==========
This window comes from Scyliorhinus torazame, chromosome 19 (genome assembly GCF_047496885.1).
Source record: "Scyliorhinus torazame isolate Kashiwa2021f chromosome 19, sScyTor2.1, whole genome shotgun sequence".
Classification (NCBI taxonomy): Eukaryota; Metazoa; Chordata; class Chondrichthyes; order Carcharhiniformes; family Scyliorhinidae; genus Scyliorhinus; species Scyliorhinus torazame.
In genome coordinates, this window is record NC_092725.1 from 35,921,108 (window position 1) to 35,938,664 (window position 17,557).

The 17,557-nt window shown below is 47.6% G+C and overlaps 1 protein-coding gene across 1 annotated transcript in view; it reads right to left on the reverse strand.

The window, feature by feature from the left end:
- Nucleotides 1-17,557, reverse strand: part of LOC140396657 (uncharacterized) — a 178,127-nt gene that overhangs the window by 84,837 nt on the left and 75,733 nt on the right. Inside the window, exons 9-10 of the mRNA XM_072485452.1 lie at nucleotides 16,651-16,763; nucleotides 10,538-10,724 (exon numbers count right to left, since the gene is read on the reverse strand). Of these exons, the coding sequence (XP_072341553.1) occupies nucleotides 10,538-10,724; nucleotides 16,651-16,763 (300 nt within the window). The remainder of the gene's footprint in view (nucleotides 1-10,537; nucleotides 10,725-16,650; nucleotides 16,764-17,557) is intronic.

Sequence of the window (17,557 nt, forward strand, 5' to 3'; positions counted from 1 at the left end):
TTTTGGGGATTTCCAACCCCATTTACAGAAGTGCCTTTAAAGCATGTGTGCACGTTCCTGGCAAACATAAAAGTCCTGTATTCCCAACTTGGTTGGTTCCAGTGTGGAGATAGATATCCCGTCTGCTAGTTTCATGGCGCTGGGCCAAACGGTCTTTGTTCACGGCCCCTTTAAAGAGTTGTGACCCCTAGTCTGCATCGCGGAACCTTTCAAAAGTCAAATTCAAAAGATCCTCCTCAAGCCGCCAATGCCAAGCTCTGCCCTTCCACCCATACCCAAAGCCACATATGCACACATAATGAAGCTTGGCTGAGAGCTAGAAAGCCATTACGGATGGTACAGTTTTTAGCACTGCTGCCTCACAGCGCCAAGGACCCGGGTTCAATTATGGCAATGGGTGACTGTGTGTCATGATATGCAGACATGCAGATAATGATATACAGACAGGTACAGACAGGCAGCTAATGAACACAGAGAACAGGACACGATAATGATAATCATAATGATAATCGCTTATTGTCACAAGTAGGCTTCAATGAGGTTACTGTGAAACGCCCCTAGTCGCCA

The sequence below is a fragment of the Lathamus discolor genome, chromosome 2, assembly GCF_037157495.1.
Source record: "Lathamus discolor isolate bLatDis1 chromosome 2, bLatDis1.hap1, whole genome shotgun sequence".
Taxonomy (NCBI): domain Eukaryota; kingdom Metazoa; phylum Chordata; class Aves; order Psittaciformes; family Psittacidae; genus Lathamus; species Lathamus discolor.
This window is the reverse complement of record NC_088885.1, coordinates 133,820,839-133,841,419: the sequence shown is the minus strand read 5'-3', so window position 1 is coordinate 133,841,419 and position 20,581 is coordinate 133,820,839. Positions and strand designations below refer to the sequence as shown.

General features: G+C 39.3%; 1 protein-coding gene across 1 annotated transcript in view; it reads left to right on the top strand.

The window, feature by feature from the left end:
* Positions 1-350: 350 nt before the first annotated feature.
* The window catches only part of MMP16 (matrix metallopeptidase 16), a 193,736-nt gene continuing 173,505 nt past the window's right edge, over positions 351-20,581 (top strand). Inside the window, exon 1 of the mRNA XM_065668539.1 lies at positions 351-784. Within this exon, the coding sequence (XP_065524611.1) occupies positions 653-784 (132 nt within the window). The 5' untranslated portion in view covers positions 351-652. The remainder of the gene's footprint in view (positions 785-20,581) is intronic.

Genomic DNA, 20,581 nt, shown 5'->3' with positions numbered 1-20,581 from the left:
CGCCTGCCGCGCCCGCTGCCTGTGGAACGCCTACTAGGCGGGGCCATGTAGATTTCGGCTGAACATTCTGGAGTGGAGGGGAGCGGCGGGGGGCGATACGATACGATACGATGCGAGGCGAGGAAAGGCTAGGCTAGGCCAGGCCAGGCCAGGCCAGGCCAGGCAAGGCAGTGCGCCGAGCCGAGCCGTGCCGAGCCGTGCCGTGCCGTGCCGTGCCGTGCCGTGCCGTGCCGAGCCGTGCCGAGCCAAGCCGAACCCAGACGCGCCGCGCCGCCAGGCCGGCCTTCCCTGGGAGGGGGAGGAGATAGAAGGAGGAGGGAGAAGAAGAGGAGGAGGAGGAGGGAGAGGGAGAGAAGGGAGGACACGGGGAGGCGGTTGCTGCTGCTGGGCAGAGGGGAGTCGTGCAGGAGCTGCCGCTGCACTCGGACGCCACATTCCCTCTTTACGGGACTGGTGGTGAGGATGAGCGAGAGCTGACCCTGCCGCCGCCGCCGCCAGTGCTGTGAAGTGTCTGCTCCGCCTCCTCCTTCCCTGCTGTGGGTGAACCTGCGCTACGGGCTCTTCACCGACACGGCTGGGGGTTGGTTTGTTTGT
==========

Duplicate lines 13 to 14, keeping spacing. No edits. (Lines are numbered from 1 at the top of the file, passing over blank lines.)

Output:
This window is the reverse complement of record NC_088885.1, coordinates 133,820,839-133,841,419: the sequence shown is the minus strand read 5'-3', so window position 1 is coordinate 133,841,419 and position 20,581 is coordinate 133,820,839. Positions and strand designations below refer to the sequence as shown.

General features: G+C 39.3%; 1 protein-coding gene across 1 annotated transcript in view; it reads left to right on the top strand.